From the definitions the key words for art can be listed as:
So again in summary we have the botanical bit coupled with art this time which involves
expression of ideas
works appreciated for their beauty / emotional power
As soon as humans get involved then it becomes a little fluffy around the edges.
Third Term - Flower Painting
FLOWER - the seed-bearing part of a plant, consisting of reproductive organs (stamens and carpels) that are typically surrounded by a brightly coloured corolla (petals) and a green calyx (sepals).
Middle English flour, from Old French flour, flor, from Latin flos, flor-. The original spelling was no longer in use by the late 17th century except in its specialized sense ‘ground grain’
c. 1200, flour, also flur, flor, floer, floyer, flowre, "the blossom of a plant; a flowering plant," from Old French flor "flower, blossom; heyday, prime; fine flour; elite; innocence, virginity" (12c., Modern French fleur), from Latin florem (nominative flos) "flower" (source of Italian fiore, Spanish flor), from PIE root *bhel- (3) "to thrive, bloom."
From the definitions the key words for flower are:
The dictionary definition is a little cryptic to say the least and almost a reversion to the scientific. However the origin of the word saves the day and bread ingredients, innocence, virginity and heyday keep the fluffy human theme alive.
And finally our last word painting, used here as a noun.
PAINTING = the practice of applying paint, pigment, color or other medium to a solid surface (called the "matrix" or "support"). The medium is commonly applied to the base with a brush, but other implements, such as knives, sponges, and airbrushes, can be used.
"Painting is an important form in the visual arts, bringing in elements such as drawing, composition, gesture (as in gestural painting), narration (as in narrative art), and abstraction (as in abstract art). Paintings can be naturalistic and representational (as in still life and landscape painting), photographic, abstract, narrative, symbolistic (as in Symbolist art), emotive (as in Expressionism), and/or political in nature (as in Artivism) ."(Wikipedia)
c. 1200, "that which is painted, a picture depicted with paint," verbal noun from paint (v.). From late 14c. as "art of depicting by means of paint."
From the definitions the key words for painting are:
So that's it, all the individual words have been defined.
Bringing it all together
Now we bring all the words, definitions and grouping of all our terms together and look for the similarities and differences.
In the figure the same colour indicates the word is present in our defined terms. The overlap (if any) seems to fall into two camps the scientific bits (botanical and flower) and the techniques and emotive bits (illustration, art and painting). Most of the overlap seems to be with the techniques/medium and the emotive bits and it is through the combination of the terms that you get the overview.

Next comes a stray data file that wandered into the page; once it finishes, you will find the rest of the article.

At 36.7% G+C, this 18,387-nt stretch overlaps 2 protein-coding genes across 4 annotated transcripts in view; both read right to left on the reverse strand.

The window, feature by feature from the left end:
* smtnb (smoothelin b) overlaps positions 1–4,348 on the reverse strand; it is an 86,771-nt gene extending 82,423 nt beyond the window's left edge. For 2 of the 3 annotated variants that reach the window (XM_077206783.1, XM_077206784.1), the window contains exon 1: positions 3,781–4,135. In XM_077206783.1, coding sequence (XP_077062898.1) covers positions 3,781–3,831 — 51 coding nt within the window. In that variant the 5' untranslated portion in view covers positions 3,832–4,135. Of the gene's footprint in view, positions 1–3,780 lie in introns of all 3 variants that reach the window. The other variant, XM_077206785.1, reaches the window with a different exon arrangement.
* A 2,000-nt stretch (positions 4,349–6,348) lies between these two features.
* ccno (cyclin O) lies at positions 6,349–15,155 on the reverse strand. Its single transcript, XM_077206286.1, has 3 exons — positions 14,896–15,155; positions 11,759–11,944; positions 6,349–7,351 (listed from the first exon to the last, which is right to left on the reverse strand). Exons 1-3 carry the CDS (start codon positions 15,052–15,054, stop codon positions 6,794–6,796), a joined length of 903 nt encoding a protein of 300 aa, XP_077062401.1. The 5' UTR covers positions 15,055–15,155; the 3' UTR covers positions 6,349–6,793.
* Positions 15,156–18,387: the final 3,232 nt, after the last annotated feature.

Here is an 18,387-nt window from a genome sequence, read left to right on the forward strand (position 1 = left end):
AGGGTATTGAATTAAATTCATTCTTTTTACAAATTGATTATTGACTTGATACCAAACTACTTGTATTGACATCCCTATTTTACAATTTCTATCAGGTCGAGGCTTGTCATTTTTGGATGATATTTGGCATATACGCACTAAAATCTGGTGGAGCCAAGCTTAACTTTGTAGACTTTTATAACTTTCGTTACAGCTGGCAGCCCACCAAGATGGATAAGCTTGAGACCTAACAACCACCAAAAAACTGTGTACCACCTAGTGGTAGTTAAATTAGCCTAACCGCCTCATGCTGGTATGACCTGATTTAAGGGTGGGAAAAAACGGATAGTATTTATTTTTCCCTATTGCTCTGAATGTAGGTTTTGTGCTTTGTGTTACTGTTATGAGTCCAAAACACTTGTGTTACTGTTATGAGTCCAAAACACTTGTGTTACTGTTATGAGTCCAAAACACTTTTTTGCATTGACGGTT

botanical illustration - botanical art - flower painting
Well that's it, as much information as you need to start a conversation about our three key terms and you may already have a clear idea of what you understand by these terms but does your fellow artist have the same view?
What do you think?
As part of this conversation and once you have read this article, you can now judge your own work. How would you classify the artwork you produce, does it fall into one or more of our categories?
Visit our Forum and add your thoughts to our conversation. You have to sign in as an ABBA Member to contribute to our Forum.
If you are submitting work for our next exhibition Purely Botanical? you will be asked to categorise your work - this will make you think!
First challenge - how detailed does your image need to be in order to correctly classify your subject?
Second Challenge - how broad or narrow do you want to be in the definition of a "plant"?
Third Challenge - what does the term "art" mean to you?
Fourth Challenge - where do you think you sit when it comes to a definition of terms?
Look out for our next related event when you will have the opportunity to categorise a series of other artists artworks that we will put online. This will be followed by a live online session presented by Martin Allen who is well versed in discussing the finer points of botanical art or is it illustration, or flower painting?
Sensu strictissimo or maybe stricto, or lato, or even amplo!
AlanC - July 2020
All examples and images are used under a Creative Commons Rights - CC BY-SA license or attributed to a named person.
Wikipedia - https://en.wikipedia.org/
Lexico - https://www.lexico.com/definition
Cambridge Dictionary - https://dictionary.cambridge.org/
Online Etymology Dictionary - https://www.etymonline.com/
Oxford English Dictionary - https://www.oed.com/
The following artists were very generous in permitting their images to be used in this article.
Helen Clarke - http://www.summerhouse-paintings.co.uk/about-helen
Elaine Allison - Orange petaled passion flower - Passiflora aurantia
Lucy Smith - A new species of tree fern from New Guinea - Alsophila sp. nov.
Susan Gubbay - Red Algae - Drachiella spectabilis, Delesseria sanguinea & Dilsea carnosa
Helen Cavalli - Parasol mushroom - Macrolepiota procera
Portrait of the three engravers of Fuchs' 'de Historia,'Heinrich/ Heinricus F(?)uellmaurer', 'Albertus Neher' and 'Ditus Rodolph Spectle' Wellcome Collection. Attribution 4.0 International (CC BY 4.0)
Liverworts - Ernst Haeckel - Kunstformen der Natur (1904) - https://en.wikipedia.org/wiki/Marchantiophyta (public domain).